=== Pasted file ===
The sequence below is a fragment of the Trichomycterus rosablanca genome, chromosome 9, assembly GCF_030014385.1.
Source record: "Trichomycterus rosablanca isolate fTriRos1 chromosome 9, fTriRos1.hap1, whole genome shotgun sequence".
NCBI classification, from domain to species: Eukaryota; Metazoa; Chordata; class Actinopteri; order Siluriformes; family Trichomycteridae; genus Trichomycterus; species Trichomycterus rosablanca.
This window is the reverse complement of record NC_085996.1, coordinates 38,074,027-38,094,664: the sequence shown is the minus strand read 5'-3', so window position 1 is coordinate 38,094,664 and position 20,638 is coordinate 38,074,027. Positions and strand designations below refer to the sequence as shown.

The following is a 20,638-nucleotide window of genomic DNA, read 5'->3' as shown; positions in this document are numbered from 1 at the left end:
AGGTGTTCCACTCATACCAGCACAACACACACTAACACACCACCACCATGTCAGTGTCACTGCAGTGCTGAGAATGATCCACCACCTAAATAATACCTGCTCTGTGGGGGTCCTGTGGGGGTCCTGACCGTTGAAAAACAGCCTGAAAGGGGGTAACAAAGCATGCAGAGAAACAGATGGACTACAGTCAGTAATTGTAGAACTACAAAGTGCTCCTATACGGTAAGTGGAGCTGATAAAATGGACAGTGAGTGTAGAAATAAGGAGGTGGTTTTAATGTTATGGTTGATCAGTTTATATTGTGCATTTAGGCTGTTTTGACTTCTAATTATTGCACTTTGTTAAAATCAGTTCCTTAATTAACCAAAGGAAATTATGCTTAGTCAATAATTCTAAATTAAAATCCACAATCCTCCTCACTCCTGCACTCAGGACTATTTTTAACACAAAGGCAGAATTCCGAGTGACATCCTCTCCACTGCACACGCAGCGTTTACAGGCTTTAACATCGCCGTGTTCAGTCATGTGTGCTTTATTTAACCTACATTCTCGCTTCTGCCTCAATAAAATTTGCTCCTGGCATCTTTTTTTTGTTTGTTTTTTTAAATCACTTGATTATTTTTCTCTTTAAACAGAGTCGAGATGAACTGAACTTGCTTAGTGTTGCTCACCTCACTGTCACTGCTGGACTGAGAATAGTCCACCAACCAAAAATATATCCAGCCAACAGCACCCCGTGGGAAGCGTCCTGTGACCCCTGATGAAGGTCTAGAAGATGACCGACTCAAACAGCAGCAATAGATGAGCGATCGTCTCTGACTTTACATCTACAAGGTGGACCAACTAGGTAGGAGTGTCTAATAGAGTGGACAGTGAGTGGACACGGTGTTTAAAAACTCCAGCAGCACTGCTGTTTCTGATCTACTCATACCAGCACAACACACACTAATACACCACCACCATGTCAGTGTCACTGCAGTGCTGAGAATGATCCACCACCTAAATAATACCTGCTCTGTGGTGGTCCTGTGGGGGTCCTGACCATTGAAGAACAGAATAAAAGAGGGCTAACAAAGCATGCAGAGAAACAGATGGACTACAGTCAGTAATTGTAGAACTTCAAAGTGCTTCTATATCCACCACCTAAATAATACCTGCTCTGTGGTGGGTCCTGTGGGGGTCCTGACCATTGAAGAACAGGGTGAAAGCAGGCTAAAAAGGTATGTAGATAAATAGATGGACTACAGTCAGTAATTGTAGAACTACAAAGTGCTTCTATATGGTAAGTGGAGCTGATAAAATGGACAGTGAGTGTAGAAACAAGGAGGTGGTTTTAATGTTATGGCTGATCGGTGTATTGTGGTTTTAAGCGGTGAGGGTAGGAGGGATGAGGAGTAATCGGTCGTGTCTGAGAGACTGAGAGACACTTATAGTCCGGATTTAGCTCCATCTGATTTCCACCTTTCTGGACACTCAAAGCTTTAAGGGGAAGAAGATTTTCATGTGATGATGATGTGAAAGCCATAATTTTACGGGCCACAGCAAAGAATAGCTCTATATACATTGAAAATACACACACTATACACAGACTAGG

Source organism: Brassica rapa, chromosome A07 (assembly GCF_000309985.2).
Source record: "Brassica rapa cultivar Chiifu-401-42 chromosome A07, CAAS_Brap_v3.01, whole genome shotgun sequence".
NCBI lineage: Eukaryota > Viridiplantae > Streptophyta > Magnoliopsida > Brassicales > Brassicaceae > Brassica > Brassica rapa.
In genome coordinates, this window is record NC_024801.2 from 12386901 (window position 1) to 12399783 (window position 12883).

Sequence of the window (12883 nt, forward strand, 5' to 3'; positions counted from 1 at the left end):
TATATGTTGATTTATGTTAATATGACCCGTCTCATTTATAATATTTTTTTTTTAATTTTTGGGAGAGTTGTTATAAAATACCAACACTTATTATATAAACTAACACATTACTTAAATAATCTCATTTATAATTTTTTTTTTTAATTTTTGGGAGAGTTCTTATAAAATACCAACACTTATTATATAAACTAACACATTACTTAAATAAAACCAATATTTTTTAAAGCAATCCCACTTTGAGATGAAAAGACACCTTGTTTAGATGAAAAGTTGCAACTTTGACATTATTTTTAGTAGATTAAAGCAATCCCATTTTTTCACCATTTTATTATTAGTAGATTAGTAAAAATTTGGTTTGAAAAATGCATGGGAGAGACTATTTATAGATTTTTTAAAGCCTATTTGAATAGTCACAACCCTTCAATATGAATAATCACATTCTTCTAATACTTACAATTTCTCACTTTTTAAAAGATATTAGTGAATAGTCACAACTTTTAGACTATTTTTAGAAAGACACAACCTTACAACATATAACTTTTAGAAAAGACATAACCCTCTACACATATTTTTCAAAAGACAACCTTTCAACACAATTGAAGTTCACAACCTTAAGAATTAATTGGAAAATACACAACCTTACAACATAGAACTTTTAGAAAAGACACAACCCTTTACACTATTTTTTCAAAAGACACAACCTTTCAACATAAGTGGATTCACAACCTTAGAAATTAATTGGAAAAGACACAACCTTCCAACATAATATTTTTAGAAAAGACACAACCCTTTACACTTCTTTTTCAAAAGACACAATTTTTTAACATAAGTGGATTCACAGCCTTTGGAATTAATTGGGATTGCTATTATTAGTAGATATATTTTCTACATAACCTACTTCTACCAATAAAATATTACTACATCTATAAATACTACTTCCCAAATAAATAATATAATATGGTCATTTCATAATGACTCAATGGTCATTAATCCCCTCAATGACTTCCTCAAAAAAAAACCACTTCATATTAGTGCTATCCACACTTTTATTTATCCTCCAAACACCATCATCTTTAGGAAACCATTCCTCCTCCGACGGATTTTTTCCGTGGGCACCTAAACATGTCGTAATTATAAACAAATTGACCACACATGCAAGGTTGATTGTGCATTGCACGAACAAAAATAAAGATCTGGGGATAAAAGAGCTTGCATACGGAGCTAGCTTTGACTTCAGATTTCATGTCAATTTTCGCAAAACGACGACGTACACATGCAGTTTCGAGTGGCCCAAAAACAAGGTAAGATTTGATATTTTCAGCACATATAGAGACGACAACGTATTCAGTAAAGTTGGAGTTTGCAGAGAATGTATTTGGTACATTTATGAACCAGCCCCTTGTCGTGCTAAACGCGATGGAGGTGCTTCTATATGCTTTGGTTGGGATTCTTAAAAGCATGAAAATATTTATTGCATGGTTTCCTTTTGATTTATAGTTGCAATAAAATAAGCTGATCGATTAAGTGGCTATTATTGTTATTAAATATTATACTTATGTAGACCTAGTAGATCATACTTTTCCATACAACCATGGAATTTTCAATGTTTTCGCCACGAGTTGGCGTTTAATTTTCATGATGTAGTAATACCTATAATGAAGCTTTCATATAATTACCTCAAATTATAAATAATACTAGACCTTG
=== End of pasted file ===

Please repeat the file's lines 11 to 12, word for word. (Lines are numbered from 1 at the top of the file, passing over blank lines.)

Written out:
Sequence of the window (12883 nt, forward strand, 5' to 3'; positions counted from 1 at the left end):
TATATGTTGATTTATGTTAATATGACCCGTCTCATTTATAATATTTTTTTTTTAATTTTTGGGAGAGTTGTTATAAAATACCAACACTTATTATATAAACTAACACATTACTTAAATAATCTCATTTATAATTTTTTTTTTTAATTTTTGGGAGAGTTCTTATAAAATACCAACACTTATTATATAAACTAACACATTACTTAAATAAAACCAATATTTTTTAAAGCAATCCCACTTTGAGATGAAAAGACACCTTGTTTAGATGAAAAGTTGCAACTTTGACATTATTTTTAGTAGATTAAAGCAATCCCATTTTTTCACCATTTTATTATTAGTAGATTAGTAAAAATTTGGTTTGAAAAATGCATGGGAGAGACTATTTATAGATTTTTTAAAGCCTATTTGAATAGTCACAACCCTTCAATATGAATAATCACATTCTTCTAATACTTACAATTTCTCACTTTTTAAAAGATATTAGTGAATAGTCACAACTTTTAGACTATTTTTAGAAAGACACAACCTTACAACATATAACTTTTAGAAAAGACATAACCCTCTACACATATTTTTCAAAAGACAACCTTTCAACACAATTGAAGTTCACAACCTTAAGAATTAATTGGAAAATACACAACCTTACAACATAGAACTTTTAGAAAAGACACAACCCTTTACACTATTTTTTCAAAAGACACAACCTTTCAACATAAGTGGATTCACAACCTTAGAAATTAATTGGAAAAGACACAACCTTCCAACATAATATTTTTAGAAAAGACACAACCCTTTACACTTCTTTTTCAAAAGACACAATTTTTTAACATAAGTGGATTCACAGCCTTTGGAATTAATTGGGATTGCTATTATTAGTAGATATATTTTCTACATAACCTACTTCTACCAATAAAATATTACTACATCTATAAATACTACTTCCCAAATAAATAATATAATATGGTCATTTCATAATGACTCAATGGTCATTAATCCCCTCAATGACTTCCTCAAAAAAAAACCACTTCATATTAGTGCTATCCACACTTTTATTTATCCTCCAAACACCATCATCTTTAGGAAACCATTCCTCCTCCGACGGATTTTTTCCGTGGGCACCTAAACATGTCGTAATTATAAACAAATTGACCACACATGCAAGGTTGATTGTGCATTGCACGAACAAAAATAAAGATCTGGGGATAAAAGAGCTTGCATACGGAGCTAGCTTTGACTTCAGATTTCATGTCAATTTTCGCAAAACGACGACGTACACATGCAGTTTCGAGTGGCCCAAAAACAAGGTAAGATTTGATATTTTCAGCACATATAGAGACGACAACGTATTCAGTAAAGTTGGAGTTTGCAGAGAATGTATTTGGTACATTTATGAACCAGCCCCTTGTCGTGCTAAACGCGATGGAGGTGCTTCTATATGCTTTGGTTGGGATTCTTAAAAGCATGAAAATATTTATTGCATGGTTTCCTTTTGATTTATAGTTGCAATAAAATAAGCTGATCGATTAAGTGGCTATTATTGTTATTAAATATTATACTTATGTAGACCTAGTAGATCATACTTTTCCATACAACCATGGAATTTTCAATGTTTTCGCCACGAGTTGGCGTTTAATTTTCATGATGTAGTAATACCTATAATGAAGCTTTCATATAATTACCTCAAATTATAAATAATACTAGACCTTG